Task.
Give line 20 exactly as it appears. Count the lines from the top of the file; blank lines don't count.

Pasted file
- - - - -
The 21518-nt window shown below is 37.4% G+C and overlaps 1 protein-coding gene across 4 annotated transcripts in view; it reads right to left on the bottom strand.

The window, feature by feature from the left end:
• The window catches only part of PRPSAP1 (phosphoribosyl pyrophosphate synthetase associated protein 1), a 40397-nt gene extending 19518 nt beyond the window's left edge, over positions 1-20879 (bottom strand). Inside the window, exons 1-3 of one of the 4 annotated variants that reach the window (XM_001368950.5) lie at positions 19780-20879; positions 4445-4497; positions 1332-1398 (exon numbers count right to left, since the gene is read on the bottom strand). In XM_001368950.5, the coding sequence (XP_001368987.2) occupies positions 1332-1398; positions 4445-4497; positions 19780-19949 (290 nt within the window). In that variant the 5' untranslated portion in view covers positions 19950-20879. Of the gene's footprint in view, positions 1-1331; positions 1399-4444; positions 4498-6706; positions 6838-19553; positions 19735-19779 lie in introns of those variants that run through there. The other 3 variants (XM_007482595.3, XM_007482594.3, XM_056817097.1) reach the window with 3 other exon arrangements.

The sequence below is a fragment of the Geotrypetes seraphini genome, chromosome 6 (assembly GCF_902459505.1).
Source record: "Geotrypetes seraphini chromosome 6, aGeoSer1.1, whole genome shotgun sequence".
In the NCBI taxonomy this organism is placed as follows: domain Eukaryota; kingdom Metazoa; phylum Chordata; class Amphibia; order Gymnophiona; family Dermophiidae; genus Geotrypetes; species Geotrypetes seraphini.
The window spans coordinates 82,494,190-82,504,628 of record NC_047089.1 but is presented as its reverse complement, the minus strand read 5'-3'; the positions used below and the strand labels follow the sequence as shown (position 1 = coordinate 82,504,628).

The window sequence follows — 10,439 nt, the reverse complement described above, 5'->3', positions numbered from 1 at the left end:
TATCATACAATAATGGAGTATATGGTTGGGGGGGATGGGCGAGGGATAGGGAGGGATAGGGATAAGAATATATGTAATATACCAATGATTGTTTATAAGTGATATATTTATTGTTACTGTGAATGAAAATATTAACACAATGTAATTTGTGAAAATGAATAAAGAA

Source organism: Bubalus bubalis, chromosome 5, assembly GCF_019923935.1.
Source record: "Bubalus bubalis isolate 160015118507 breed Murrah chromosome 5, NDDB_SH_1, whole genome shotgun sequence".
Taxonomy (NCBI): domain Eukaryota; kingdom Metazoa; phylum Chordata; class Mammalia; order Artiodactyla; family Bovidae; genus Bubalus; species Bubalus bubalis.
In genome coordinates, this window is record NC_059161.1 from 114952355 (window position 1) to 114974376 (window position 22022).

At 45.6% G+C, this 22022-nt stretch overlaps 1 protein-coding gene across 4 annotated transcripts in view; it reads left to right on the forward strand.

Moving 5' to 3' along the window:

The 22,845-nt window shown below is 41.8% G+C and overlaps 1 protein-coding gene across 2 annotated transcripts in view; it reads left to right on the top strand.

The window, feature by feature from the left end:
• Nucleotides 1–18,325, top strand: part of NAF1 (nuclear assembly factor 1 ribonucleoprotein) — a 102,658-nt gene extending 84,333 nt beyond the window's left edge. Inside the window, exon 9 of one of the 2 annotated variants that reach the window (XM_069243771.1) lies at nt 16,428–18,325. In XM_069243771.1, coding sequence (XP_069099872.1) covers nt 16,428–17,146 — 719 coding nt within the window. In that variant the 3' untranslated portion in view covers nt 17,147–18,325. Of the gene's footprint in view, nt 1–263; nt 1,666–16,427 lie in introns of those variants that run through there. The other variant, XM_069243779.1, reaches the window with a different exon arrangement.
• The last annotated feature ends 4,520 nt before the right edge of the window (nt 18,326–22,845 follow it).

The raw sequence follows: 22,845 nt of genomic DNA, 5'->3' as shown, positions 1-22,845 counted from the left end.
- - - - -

The raw sequence follows: 22,845 nt of genomic DNA, 5'->3' as shown, positions 1-22,845 counted from the left end.